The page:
The Gambling Urge Scale: Reliability and validity in a clinical population

Abstract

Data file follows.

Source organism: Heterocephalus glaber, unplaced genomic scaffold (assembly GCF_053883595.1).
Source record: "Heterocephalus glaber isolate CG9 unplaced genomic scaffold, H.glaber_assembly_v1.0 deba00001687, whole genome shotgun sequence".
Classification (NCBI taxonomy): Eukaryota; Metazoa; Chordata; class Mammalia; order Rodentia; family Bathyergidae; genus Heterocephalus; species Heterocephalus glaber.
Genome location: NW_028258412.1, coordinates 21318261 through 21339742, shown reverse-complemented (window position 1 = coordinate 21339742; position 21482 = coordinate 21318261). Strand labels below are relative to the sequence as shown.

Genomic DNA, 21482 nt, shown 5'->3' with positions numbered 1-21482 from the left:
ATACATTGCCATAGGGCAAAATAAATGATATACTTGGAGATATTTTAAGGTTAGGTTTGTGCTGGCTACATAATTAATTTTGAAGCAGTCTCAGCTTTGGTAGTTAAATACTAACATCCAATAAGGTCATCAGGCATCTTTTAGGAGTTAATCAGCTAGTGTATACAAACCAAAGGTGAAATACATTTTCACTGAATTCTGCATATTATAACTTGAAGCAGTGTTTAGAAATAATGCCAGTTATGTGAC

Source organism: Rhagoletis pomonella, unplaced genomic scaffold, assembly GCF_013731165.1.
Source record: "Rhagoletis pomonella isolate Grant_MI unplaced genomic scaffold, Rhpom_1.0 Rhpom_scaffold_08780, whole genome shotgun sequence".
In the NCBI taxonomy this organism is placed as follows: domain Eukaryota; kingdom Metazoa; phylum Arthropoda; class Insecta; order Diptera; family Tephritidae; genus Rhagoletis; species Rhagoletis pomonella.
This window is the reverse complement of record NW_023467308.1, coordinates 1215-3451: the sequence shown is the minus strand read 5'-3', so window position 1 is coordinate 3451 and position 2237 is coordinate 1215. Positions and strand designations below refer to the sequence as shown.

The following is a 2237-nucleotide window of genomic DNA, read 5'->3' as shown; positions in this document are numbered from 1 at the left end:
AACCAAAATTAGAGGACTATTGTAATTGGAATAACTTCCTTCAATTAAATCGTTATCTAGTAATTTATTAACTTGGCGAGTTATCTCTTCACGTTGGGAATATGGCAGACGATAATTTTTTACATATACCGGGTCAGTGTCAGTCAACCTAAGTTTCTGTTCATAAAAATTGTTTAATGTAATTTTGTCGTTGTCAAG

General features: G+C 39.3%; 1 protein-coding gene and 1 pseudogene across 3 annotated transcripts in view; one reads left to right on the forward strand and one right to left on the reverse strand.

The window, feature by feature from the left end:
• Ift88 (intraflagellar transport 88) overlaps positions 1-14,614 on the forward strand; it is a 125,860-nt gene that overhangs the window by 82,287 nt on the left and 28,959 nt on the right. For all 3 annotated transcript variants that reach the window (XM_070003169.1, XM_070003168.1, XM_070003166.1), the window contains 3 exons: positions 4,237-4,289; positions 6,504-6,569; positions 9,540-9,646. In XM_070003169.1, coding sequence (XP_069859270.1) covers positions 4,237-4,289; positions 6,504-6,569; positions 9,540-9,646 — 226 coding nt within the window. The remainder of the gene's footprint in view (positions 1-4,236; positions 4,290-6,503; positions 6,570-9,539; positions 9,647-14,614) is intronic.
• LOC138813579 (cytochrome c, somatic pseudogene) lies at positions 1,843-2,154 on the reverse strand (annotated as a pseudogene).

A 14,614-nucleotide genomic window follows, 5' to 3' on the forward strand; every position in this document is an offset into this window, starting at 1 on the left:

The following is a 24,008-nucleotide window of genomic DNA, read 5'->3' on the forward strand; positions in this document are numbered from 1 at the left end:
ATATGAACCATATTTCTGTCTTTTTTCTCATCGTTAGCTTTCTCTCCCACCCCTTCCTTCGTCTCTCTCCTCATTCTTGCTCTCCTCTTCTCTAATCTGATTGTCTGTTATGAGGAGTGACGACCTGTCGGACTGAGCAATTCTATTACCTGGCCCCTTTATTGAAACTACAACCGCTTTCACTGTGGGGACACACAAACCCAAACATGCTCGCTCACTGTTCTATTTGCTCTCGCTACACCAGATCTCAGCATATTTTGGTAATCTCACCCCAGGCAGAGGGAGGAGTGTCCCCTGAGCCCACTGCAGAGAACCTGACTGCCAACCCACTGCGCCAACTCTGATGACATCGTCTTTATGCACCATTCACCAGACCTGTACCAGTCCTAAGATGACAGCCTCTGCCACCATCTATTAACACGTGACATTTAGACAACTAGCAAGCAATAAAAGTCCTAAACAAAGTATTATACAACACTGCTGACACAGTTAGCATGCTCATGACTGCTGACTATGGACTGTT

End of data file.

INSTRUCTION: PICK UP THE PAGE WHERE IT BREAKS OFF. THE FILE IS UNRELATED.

The aim of this study was to establish reliability and validity of the Gambling Urge Scale (GUS) in a clinical population of problem gamblers. This cohort study was conducted in South Australia between March 2008 and March 2009. Participants were problem gamblers aged > 18 years (n = 158) who were seeking treatment from a range of gambling help services. Measures included gambling urge, problem gambling screening, gambling behaviour and problems caused by gambling, such as personal health and relationships. The psychometric properties investigated were internal reliability, criterion-related validity, concurrent validity and construct validity. Results showed high internal consistency for GUS ( = 0.93) and significant item-rest correlations ranging from 0.72 to 0.86. For criterion-related validity, a GUS cut score of three correctly classified 81.13% of participants as problem gambling with sensitivity 84.75% and specificity 76.6%. Concurrent validity was significant with a number of gambling-related symptoms and problems including psychological disturbance, work and social functioning and gambling-related cognitions (p < 0.001). An insignificant correlation was found between gambling urge and sensation seeking traits (p = 0.663). When controlling for gender and age the instrument was shown to have significant predictive properties for different levels of gambling severity (p < 0.001). A principal component analysis for the one component showed an overall explained variance of 75.54%. These findings indicate that GUS is a valid and reliable instrument for problem gambling screening, to measure treatment outcomes and may predict relapse in problem gambling. (PsycINFO Database Record (c) 2014 APA, all rights reserved) (journal abstract)

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